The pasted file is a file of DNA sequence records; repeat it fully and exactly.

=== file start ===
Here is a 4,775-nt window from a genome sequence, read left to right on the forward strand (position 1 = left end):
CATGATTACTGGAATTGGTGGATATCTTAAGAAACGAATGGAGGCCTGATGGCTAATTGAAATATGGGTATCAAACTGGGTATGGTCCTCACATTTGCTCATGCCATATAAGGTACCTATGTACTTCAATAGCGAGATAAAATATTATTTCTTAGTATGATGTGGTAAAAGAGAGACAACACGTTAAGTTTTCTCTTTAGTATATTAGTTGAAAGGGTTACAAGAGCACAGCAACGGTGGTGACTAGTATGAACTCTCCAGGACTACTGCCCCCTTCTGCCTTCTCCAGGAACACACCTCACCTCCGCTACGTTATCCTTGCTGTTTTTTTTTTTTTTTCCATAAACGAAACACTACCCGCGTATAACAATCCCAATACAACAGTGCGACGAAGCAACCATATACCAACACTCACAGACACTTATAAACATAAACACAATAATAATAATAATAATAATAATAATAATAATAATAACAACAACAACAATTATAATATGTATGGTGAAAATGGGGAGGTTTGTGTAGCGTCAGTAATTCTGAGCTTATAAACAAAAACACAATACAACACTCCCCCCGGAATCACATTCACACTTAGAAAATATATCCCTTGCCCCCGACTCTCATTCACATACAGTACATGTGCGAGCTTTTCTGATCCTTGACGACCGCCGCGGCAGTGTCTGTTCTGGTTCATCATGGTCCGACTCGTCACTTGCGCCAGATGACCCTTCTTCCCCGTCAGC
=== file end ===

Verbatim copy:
Here is a 4,775-nt window from a genome sequence, read left to right on the forward strand (position 1 = left end):
CATGATTACTGGAATTGGTGGATATCTTAAGAAACGAATGGAGGCCTGATGGCTAATTGAAATATGGGTATCAAACTGGGTATGGTCCTCACATTTGCTCATGCCATATAAGGTACCTATGTACTTCAATAGCGAGATAAAATATTATTTCTTAGTATGATGTGGTAAAAGAGAGACAACACGTTAAGTTTTCTCTTTAGTATATTAGTTGAAAGGGTTACAAGAGCACAGCAACGGTGGTGACTAGTATGAACTCTCCAGGACTACTGCCCCCTTCTGCCTTCTCCAGGAACACACCTCACCTCCGCTACGTTATCCTTGCTGTTTTTTTTTTTTTTTCCATAAACGAAACACTACCCGCGTATAACAATCCCAATACAACAGTGCGACGAAGCAACCATATACCAACACTCACAGACACTTATAAACATAAACACAATAATAATAATAATAATAATAATAATAATAATAATAACAACAACAACAATTATAATATGTATGGTGAAAATGGGGAGGTTTGTGTAGCGTCAGTAATTCTGAGCTTATAAACAAAAACACAATACAACACTCCCCCCGGAATCACATTCACACTTAGAAAATATATCCCTTGCCCCCGACTCTCATTCACATACAGTACATGTGCGAGCTTTTCTGATCCTTGACGACCGCCGCGGCAGTGTCTGTTCTGGTTCATCATGGTCCGACTCGTCACTTGCGCCAGATGACCCTTCTTCCCCGTCAGC